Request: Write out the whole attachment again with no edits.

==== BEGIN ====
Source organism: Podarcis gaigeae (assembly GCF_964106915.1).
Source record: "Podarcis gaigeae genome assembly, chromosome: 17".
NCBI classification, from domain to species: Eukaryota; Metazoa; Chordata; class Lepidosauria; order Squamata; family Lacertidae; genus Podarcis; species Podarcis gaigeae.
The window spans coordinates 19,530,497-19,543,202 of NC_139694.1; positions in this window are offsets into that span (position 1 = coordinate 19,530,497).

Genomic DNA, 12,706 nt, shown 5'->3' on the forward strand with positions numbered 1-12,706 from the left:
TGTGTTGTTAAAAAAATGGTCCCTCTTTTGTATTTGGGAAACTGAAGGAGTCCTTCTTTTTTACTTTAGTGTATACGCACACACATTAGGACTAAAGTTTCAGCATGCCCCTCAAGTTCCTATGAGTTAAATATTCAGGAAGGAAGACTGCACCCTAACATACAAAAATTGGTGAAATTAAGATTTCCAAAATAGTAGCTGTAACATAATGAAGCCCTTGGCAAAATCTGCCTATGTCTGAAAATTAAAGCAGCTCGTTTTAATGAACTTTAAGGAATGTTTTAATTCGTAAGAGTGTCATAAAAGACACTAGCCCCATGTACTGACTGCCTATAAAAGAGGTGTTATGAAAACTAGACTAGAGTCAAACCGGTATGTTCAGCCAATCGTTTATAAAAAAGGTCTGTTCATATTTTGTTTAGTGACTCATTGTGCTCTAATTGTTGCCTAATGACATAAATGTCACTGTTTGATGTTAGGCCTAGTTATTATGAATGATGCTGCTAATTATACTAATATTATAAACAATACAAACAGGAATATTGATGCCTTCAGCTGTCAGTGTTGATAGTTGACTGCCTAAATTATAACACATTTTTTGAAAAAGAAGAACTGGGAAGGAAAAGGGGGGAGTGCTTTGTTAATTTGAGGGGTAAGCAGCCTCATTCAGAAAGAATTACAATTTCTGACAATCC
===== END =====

Source organism: Podarcis gaigeae (assembly GCF_964106915.1).
Source record: "Podarcis gaigeae genome assembly, chromosome: 17".
NCBI classification, from domain to species: Eukaryota; Metazoa; Chordata; class Lepidosauria; order Squamata; family Lacertidae; genus Podarcis; species Podarcis gaigeae.
The window spans coordinates 19,530,497-19,543,202 of NC_139694.1; positions in this window are offsets into that span (position 1 = coordinate 19,530,497).

Genomic DNA, 12,706 nt, shown 5'->3' on the forward strand with positions numbered 1-12,706 from the left:
TGTGTTGTTAAAAAAATGGTCCCTCTTTTGTATTTGGGAAACTGAAGGAGTCCTTCTTTTTTACTTTAGTGTATACGCACACACATTAGGACTAAAGTTTCAGCATGCCCCTCAAGTTCCTATGAGTTAAATATTCAGGAAGGAAGACTGCACCCTAACATACAAAAATTGGTGAAATTAAGATTTCCAAAATAGTAGCTGTAACATAATGAAGCCCTTGGCAAAATCTGCCTATGTCTGAAAATTAAAGCAGCTCGTTTTAATGAACTTTAAGGAATGTTTTAATTCGTAAGAGTGTCATAAAAGACACTAGCCCCATGTACTGACTGCCTATAAAAGAGGTGTTATGAAAACTAGACTAGAGTCAAACCGGTATGTTCAGCCAATCGTTTATAAAAAAGGTCTGTTCATATTTTGTTTAGTGACTCATTGTGCTCTAATTGTTGCCTAATGACATAAATGTCACTGTTTGATGTTAGGCCTAGTTATTATGAATGATGCTGCTAATTATACTAATATTATAAACAATACAAACAGGAATATTGATGCCTTCAGCTGTCAGTGTTGATAGTTGACTGCCTAAATTATAACACATTTTTTGAAAAAGAAGAACTGGGAAGGAAAAGGGGGGAGTGCTTTGTTAATTTGAGGGGTAAGCAGCCTCATTCAGAAAGAATTACAATTTCTGACAATCC